Case #330 – August, 2012
A 36-year-old man sought medical attention for sharp recurring episodes of fevers, night sweats, loss of appetite and weight-loss. He was HIV-positive but was currently on medication. He had been working in Liberia for some time and reported that he had taken malaria prophylaxis. A bone marrow aspirate was obtained due to his HIV status to evaluate its productive capacity. Smears were prepared from the aspirate, stained with Wright-Giemsa and examined microscopically. It was noted by the attending pathologist that the aspirate was diluted with peripheral blood and appeared to be positive for malarial parasites. The aspirate smears were forwarded to the DPDx Team for diagnostic assistance. The objects in Figures A–D were observed by CDC microbiologists. What is your diagnosis? Based on what criteria?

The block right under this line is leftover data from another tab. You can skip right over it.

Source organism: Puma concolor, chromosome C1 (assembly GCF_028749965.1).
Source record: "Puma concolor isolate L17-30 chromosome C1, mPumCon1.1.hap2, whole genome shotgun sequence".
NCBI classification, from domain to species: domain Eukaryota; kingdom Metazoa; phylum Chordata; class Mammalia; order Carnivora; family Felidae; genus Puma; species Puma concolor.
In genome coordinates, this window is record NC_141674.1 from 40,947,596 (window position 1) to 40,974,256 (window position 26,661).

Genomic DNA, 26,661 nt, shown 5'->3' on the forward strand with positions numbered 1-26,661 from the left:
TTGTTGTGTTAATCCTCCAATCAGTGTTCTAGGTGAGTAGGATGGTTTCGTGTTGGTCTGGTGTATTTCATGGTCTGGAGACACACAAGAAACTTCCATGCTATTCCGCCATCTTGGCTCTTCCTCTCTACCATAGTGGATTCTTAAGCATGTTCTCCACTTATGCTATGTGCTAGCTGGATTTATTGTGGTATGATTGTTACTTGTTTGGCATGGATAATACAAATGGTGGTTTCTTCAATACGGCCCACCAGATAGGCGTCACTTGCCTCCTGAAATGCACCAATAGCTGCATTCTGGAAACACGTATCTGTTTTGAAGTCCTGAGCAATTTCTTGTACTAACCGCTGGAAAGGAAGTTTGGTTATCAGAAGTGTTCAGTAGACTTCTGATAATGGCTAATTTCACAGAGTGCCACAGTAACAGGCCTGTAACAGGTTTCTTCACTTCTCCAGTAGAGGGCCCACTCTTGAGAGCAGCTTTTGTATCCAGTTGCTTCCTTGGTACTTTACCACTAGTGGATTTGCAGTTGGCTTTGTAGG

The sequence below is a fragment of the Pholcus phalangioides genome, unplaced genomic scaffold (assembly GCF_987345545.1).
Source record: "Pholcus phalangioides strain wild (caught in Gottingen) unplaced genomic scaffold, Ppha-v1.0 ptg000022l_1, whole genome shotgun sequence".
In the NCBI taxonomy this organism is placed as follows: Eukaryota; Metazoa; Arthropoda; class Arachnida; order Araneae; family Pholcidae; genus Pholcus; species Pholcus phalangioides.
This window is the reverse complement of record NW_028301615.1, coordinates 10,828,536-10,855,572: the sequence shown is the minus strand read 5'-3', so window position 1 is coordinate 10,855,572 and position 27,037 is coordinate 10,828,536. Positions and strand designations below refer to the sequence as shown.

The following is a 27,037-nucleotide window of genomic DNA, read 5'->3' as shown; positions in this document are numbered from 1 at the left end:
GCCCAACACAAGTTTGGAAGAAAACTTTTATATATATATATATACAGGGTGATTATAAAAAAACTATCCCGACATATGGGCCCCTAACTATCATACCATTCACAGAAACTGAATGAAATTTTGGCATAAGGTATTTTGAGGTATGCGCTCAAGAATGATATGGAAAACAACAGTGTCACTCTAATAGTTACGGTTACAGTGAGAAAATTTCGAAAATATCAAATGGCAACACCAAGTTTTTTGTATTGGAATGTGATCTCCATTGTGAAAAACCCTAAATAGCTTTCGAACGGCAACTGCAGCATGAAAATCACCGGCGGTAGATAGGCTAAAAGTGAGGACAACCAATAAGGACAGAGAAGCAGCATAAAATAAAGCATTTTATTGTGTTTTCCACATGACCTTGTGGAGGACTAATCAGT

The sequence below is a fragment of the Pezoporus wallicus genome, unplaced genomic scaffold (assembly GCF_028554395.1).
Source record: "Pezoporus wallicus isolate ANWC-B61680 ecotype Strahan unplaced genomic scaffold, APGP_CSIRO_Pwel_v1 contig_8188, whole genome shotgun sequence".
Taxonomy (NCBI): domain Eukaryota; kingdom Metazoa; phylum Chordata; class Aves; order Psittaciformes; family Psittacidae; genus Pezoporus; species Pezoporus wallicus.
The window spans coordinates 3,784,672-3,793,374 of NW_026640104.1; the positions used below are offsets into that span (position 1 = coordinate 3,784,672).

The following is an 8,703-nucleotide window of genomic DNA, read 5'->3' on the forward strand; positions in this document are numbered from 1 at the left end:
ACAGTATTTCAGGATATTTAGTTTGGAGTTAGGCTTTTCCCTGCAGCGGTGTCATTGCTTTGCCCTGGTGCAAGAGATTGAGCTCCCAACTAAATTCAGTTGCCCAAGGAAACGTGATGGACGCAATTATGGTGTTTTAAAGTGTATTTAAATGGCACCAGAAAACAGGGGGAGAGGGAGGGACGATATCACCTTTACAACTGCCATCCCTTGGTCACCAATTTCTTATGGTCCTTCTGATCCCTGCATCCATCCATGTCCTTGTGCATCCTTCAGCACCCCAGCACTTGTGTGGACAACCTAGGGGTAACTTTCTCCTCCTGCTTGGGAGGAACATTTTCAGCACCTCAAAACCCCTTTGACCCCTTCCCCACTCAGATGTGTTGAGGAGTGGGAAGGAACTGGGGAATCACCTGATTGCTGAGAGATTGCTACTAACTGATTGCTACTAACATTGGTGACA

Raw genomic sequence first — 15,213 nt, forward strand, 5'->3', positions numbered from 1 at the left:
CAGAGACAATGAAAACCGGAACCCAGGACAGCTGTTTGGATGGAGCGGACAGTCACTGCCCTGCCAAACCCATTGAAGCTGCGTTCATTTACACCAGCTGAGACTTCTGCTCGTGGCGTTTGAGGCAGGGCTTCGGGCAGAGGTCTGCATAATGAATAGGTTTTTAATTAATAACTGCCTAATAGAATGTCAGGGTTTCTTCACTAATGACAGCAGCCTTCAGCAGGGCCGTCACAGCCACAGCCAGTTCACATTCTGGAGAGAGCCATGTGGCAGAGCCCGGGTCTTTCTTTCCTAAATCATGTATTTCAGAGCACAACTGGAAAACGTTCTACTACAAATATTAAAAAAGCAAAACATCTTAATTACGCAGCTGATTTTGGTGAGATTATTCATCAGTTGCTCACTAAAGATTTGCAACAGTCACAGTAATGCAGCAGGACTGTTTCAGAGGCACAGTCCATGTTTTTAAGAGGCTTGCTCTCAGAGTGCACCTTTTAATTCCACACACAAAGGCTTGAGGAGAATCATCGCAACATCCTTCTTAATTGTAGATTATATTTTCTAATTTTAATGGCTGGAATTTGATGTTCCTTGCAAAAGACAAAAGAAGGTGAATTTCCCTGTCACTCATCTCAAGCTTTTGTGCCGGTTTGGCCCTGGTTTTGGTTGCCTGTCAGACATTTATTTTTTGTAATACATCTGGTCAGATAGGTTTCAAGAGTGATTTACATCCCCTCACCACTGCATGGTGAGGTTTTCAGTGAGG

This was a case of malaria cause by Plasmodium malariae. Morphologic features included:
- compact gametocyte with coarse pigment in a red blood cell that is smaller than normal-sized (Figure A).
- immature schizonts with coarse pigment in red blood cells that are smaller than normal-sized (Figures B–D).
More on: Malaria
Images presented in the DPDx case studies are from specimens submitted for diagnosis or archiving. On rare occasions, clinical histories given may be partly fictitious.
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